Whereas it lhas pleased thle Alnighty God iln
the dispensation of his Providence, to cut oil
il the mnidst of his usefulness, one1 of Carolina's
most gifted and most mioble sonis,, one whose
'toerngitlet and noble chivalrous bearing
has endeared him to every citizen of the South
ern States, and made him respected everywhere,
and beloved by his constituents. Therefore be it
Ist. Resolved, That in the deathof Preston
S. Brooks, South Carolina has sustained an ir
reparable loss, the fourth Congressional district
deprived of a Representative of whom she was
justly proud and a sincere friend and neighbor,
whose kind and noble nature could only be ap
preciated by those who knew him best.
2nd. Resolred, That we cannot find language
to express the deep heart-rendering grief we feel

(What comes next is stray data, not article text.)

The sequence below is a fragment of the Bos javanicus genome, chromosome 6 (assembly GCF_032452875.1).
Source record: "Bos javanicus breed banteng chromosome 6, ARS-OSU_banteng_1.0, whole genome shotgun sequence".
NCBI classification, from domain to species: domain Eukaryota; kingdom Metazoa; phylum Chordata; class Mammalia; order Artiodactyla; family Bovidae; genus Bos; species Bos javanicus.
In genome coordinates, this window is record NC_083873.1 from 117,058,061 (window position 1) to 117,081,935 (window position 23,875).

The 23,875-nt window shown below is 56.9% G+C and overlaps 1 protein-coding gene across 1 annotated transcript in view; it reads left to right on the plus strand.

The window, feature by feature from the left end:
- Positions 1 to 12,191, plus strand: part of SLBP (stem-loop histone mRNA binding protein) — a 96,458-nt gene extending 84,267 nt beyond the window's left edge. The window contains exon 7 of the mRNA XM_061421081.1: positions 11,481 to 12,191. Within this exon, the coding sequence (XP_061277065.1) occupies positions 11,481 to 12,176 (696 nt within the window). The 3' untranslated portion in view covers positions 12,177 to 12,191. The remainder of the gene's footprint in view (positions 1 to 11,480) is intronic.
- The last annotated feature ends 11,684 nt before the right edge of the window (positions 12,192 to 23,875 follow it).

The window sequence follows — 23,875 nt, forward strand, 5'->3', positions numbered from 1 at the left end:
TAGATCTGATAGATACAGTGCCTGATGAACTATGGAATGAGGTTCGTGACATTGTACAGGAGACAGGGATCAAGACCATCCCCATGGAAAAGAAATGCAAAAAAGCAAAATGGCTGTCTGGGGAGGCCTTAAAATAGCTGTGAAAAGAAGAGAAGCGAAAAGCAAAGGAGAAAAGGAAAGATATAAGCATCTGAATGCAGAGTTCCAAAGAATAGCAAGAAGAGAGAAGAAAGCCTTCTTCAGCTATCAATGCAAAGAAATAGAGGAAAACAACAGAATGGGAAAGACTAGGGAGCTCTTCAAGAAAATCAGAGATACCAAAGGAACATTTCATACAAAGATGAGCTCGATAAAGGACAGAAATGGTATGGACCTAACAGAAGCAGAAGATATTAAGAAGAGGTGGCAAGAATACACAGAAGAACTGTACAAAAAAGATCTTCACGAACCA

in the loss of one we so much loved and ad
3rd. Resolved, That while we meekly submit
to the dispensatiqns of an all-wise Providence,
we cannot but feel, and our hearts would say
" would that any one had died but thee."
4th. Resolved, That we offer our condolence
to the family of the deceased in their afflictions,
and that a copy of these proceedings be sent to
the family of the deceased.
6th. Resolved, That we wear the usual badge
of mourning on the left arm for thirty days.
6th. Resolved, That the proceedings of this
meeting be published in the papers of this Con
gressional District, and in the Carolina Times.
Mr. N. S. Harris, in presenting the report of
the Committee, made an able and impressive
Thos. H. Pitts, Esq., followed Mr. Harris in a
brief but beautiful address, which was well re
ceived by the audience.
TuoMAs Ca.u, Chairman.
JAMEs A. Dun, Secretary.
To the Memory of Hon. Preston S. Brooks of
BY MART J. wINDLE.
In all the pride of manhood's noblest prime,
Untamed by sorrow, and untired by time,
Life's pulses throbbing in his cager breast,
Glad, active, vigorous -all are now at rest.